- Minimal Shutter Lag — There is pretty much no (or very minimal) shutter lag.
- Expensive — Expect to pay around $600-$1200 depending on the brand and lens configuration.
- Image Quality Not Quite DSLR — If you’re a photo nut and need the best image quality possible, then you’ll notice the image quality difference. But, 99% of the population will never know the difference. In fact, many pros would gladly give up a little quality for the increased portability.
Other Things To Think About When Buying A Digital Camera
HD Video — A lot of new cameras can take high quality video. If you would like video from your trip, make sure your camera has HD video capability.
Batteries — Batteries are incredibility important. I prefer cameras that come with rechargeable Lithium-Ion batteries. I think cameras that use traditional batteries (AA) are annoying because they are pretty expensive in Europe. However, some people prefer traditional batteries, so this one will come down to your personal preference.
Important Digital Camera Accessories
Memory Cards — Don’t forget to bring enough memory cards. You absolutely don’t want to limit the amount of photographs you take because of limited memory card space. On my first trip I didn’t bring enough memory cards, so I had to constantly look for internet cafés so I could upload my pictures to my flickr account.
Extra Batteries — I bought an extra battery for my digital camera off eBay, and it worked great. It was nice not having to worry about running out of battery.
Recommended Digital Cameras For Travel
There are many cameras on the market, and I have broken them down into different categories here, so you should be able to find the perfect one for your style of travel. Note: Cameras are listed in no particular order.
Best Budget Digital Cameras
Do you eat Ramen noodles for every meal? Check out these sub-$200 cameras that still perform well.
Canon PowerShot SD1400 IS — 14.1 MP
Canon PowerShot SD1400 IS— $199 (from Amazon)
You can’t go wrong with a Canon. This camera is tiny and takes nice photographs.
Sony DSC-W350 — 14.1MP
Sony DSC-W350— $152 (from Amazon)
Panasonic DMC-FH25K — 16 MP
Panasonic Lumix DMC-FH20K— $150 (from Amazon)
Kodak EasyShare Z915 — 10MP
Kodak EasyShare Z915— $199 (from Amazon)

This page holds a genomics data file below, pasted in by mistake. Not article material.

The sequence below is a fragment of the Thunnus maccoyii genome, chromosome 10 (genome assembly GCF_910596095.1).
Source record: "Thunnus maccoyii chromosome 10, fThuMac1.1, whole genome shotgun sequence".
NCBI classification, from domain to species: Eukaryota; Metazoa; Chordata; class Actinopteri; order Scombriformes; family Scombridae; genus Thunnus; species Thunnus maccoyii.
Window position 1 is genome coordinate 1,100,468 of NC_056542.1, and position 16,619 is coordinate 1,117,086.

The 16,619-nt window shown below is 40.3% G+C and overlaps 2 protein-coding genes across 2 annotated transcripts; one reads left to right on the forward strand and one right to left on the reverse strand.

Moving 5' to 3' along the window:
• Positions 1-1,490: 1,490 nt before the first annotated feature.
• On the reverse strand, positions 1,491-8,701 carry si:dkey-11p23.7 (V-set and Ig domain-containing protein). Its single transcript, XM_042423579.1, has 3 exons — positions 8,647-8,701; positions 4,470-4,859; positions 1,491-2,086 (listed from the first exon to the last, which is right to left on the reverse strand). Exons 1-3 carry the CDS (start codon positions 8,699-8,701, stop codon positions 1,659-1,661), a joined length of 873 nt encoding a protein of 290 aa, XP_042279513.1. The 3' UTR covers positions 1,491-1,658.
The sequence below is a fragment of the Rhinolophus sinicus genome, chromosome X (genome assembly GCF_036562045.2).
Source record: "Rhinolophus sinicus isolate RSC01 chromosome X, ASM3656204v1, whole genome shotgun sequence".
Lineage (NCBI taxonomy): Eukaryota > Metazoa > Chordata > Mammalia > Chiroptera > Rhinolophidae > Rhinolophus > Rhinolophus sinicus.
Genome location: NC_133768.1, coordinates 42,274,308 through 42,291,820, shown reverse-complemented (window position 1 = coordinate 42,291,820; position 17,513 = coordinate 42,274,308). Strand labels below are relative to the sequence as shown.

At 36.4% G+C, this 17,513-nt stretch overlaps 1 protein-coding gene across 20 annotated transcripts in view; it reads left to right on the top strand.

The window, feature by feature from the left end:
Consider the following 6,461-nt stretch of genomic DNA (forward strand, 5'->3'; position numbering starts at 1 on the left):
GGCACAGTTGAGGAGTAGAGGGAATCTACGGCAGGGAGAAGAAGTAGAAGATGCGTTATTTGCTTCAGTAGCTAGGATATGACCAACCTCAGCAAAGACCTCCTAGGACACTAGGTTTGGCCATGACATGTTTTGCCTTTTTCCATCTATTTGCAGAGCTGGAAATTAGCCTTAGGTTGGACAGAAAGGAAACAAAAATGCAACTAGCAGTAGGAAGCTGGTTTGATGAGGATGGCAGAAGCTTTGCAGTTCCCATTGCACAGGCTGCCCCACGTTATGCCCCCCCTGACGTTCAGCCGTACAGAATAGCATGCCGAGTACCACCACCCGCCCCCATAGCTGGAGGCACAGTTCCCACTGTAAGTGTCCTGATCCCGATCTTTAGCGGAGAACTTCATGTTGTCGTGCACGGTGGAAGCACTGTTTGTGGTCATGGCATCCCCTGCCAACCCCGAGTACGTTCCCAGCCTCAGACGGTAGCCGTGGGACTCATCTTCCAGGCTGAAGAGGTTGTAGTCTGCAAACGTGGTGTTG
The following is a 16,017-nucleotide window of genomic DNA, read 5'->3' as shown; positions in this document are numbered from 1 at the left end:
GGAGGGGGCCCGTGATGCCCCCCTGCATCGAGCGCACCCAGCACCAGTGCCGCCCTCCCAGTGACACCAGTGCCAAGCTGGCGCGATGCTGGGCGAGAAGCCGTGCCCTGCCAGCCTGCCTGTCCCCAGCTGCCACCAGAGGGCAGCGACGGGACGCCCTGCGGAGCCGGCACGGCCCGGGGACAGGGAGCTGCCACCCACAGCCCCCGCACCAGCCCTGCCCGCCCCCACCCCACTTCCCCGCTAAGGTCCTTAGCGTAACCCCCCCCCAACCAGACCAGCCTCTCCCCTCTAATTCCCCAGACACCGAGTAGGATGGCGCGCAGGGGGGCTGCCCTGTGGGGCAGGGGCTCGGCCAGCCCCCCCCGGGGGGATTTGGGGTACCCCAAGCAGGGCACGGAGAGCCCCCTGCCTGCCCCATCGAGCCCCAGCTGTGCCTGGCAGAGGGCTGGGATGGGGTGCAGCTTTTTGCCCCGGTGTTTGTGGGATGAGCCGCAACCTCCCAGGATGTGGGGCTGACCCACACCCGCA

Best Compact Cameras
Want a super small camera that can fit in your pocket? Look no further. Be aware that ultra compact digital cameras can get kind of pricey.
Sony Cyber-shot DSC-TX9 — 12.2MP
Sony TX Series DSC-TX9/H— about $299 (from Amazon)
Canon PowerShot ELPH 110 HS (Digital ELPH) — 16MP
Canon PowerShot SD780IS— about $230-$260 (from Amazon)
Panasonic Lumix DMC-ZS7 — 12MP
Panasonic Lumix DMC-ZS7— about $250 (from Amazon)
Best High-End Point & Shoot Digital Cameras
These cameras are compact but take great quality photographs. These cameras have manual controls so you can get much more creative with your photographs — but they also have an automatic mode for less experienced users. These cameras also perform well in low-light conditions. All of these cameras can also shoot in RAW format.
Panasonic Lumix DMC-LX7 — 10MP
Panasonic Lumix DMC-LX7— about $450 (from Amazon)
Note: I have a Lumix LX3 (the LX7 is the newer version of the LX3), and I love it. It is a little larger than the Canon S95, but it takes slightly better photographs.
Canon PowerShot S95
Canon PowerShot S95— about $370 (from Amazon)
This is a great camera that takes amazing photographs, and it is tiny.
Note: Check out the older (but still solid) PowerShot S90 if the S95 is too expensive.
Best Micro Four-Thirds Digital Cameras
Looking for a camera that is small but packs a big punch?
Panasonic Lumix DMC-GH2 — 16MP
Panasonic Lumix DMC-GH2 — about $1000 (at Amazon)
Olympus PEN E-PL1 — 12MP
Olympus PEN E-PL1 — about $450-$500 (from Amazon)
Olympus PEN E-P2 — 12MP
Olympus PEN E-P2 — about $750 (from Amazon)
Panasonic Lumix DMC-G2 — 12MP
Panasonic Lumix DMC-G2— about $500-$550 (at Amazon)
Panasonic Lumix DMC-GF2— about $700 (at Amazon)
Best Digital SLR (DSLR) Cameras
Looking to drop some cash on a DSLR? These are some well-reviewed entry-level cameras. Caution: Photography is an expensive hobby, so be prepared to spend a lot of money to fund your new addiction.
Canon EOS Rebel T2i — 18MP
Canon EOS Rebel T2i — about $780 (from Amazon)
Probably the best DSLR under $1,000.
Canon EOS Rebel T1i — 15MP
Canon EOS Rebel T1i — about $675 (from Amazon)
Good entry-level DSLR
Nikon D3100 — about $560 (from Amazon)
Handy Digital Camera Accessories
Adobe LightRoom 3 Photo Editing Software — I love Adobe Photoshop Lightroom 3 for editing my photographs. My photos are so much better because of LightRoom. They have a student version for $80 and the regular version for $299.
Memory Cards — It is essential to have enough memory cards. These new cameras take really high quality photographs, but that also means the file sizes are very large. The last thing you want to do is run out of card space while you’re traveling. Don’t buy a bargain brand of memory card because they have a higher chance of having errors.
Also, memory cards are rated by class. The higher the class, the faster the card performs. I recommend getting one rated at 8 or above. Luckily, memory cards are pretty cheap.
Extra Batteries — Don’t forget the batteries! I like to bring an extra battery just in case one runs out of juice during the day. Check eBay for cheap third-party batteries.
Gorillapod Tripod — I used my Gorillapod Flexible Tripod a lot on my trip. It is a handy little accessory that doesn’t take up a lot of room.